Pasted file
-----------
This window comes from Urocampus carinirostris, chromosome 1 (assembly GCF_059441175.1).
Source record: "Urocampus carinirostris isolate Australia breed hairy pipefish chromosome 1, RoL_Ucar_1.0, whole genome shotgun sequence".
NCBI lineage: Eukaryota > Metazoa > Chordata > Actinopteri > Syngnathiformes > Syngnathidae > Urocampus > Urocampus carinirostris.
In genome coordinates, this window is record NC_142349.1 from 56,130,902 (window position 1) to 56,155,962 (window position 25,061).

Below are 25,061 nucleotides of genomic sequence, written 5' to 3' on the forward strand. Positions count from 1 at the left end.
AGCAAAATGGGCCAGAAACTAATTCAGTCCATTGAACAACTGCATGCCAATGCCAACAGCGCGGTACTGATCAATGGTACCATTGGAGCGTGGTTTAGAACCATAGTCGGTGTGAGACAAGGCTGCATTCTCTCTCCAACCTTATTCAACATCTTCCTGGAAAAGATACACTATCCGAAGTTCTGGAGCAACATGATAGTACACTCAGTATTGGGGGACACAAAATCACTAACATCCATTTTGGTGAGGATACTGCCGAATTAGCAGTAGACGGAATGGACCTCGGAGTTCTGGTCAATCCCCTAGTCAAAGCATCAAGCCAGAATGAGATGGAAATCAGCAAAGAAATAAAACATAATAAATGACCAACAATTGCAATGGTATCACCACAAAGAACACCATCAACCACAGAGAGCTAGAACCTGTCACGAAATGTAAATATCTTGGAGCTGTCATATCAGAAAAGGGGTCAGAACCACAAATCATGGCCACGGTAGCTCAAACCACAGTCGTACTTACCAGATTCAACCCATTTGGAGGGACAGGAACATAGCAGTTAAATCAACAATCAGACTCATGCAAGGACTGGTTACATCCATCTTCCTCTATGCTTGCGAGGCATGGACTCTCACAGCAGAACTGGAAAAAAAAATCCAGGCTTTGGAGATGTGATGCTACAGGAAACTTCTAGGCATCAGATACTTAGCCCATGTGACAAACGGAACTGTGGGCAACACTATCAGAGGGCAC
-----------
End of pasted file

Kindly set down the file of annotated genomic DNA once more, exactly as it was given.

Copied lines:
This window comes from Urocampus carinirostris, chromosome 1 (assembly GCF_059441175.1).
Source record: "Urocampus carinirostris isolate Australia breed hairy pipefish chromosome 1, RoL_Ucar_1.0, whole genome shotgun sequence".
NCBI lineage: Eukaryota > Metazoa > Chordata > Actinopteri > Syngnathiformes > Syngnathidae > Urocampus > Urocampus carinirostris.
In genome coordinates, this window is record NC_142349.1 from 56,130,902 (window position 1) to 56,155,962 (window position 25,061).

Below are 25,061 nucleotides of genomic sequence, written 5' to 3' on the forward strand. Positions count from 1 at the left end.
AGCAAAATGGGCCAGAAACTAATTCAGTCCATTGAACAACTGCATGCCAATGCCAACAGCGCGGTACTGATCAATGGTACCATTGGAGCGTGGTTTAGAACCATAGTCGGTGTGAGACAAGGCTGCATTCTCTCTCCAACCTTATTCAACATCTTCCTGGAAAAGATACACTATCCGAAGTTCTGGAGCAACATGATAGTACACTCAGTATTGGGGGACACAAAATCACTAACATCCATTTTGGTGAGGATACTGCCGAATTAGCAGTAGACGGAATGGACCTCGGAGTTCTGGTCAATCCCCTAGTCAAAGCATCAAGCCAGAATGAGATGGAAATCAGCAAAGAAATAAAACATAATAAATGACCAACAATTGCAATGGTATCACCACAAAGAACACCATCAACCACAGAGAGCTAGAACCTGTCACGAAATGTAAATATCTTGGAGCTGTCATATCAGAAAAGGGGTCAGAACCACAAATCATGGCCACGGTAGCTCAAACCACAGTCGTACTTACCAGATTCAACCCATTTGGAGGGACAGGAACATAGCAGTTAAATCAACAATCAGACTCATGCAAGGACTGGTTACATCCATCTTCCTCTATGCTTGCGAGGCATGGACTCTCACAGCAGAACTGGAAAAAAAAATCCAGGCTTTGGAGATGTGATGCTACAGGAAACTTCTAGGCATCAGATACTTAGCCCATGTGACAAACGGAACTGTGGGCAACACTATCAGAGGGCAC